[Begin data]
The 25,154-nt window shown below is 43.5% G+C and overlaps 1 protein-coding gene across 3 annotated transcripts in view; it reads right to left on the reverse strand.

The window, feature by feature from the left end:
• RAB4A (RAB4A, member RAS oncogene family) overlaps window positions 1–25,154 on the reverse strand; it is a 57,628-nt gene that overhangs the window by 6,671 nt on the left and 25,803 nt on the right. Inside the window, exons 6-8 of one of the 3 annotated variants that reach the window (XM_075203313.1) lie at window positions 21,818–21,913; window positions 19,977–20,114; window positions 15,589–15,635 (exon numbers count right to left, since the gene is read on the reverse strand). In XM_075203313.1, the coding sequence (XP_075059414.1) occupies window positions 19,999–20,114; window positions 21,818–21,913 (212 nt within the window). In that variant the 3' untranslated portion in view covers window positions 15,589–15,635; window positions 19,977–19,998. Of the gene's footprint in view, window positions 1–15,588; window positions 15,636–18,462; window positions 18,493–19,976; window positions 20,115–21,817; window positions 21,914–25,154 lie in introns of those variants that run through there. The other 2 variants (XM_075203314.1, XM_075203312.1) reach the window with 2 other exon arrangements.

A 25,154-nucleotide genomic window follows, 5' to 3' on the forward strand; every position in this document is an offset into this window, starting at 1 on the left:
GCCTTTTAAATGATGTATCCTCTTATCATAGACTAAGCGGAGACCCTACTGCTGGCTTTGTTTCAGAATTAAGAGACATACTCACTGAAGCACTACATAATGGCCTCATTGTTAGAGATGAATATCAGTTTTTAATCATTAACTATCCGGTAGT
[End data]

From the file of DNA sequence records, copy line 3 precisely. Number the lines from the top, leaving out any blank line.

• RAB4A (RAB4A, member RAS oncogene family) overlaps window positions 1–25,154 on the reverse strand; it is a 57,628-nt gene that overhangs the window by 6,671 nt on the left and 25,803 nt on the right. Inside the window, exons 6-8 of one of the 3 annotated variants that reach the window (XM_075203313.1) lie at window positions 21,818–21,913; window positions 19,977–20,114; window positions 15,589–15,635 (exon numbers count right to left, since the gene is read on the reverse strand). In XM_075203313.1, the coding sequence (XP_075059414.1) occupies window positions 19,999–20,114; window positions 21,818–21,913 (212 nt within the window). In that variant the 3' untranslated portion in view covers window positions 15,589–15,635; window positions 19,977–19,998. Of the gene's footprint in view, window positions 1–15,588; window positions 15,636–18,462; window positions 18,493–19,976; window positions 20,115–21,817; window positions 21,914–25,154 lie in introns of those variants that run through there. The other 2 variants (XM_075203314.1, XM_075203312.1) reach the window with 2 other exon arrangements.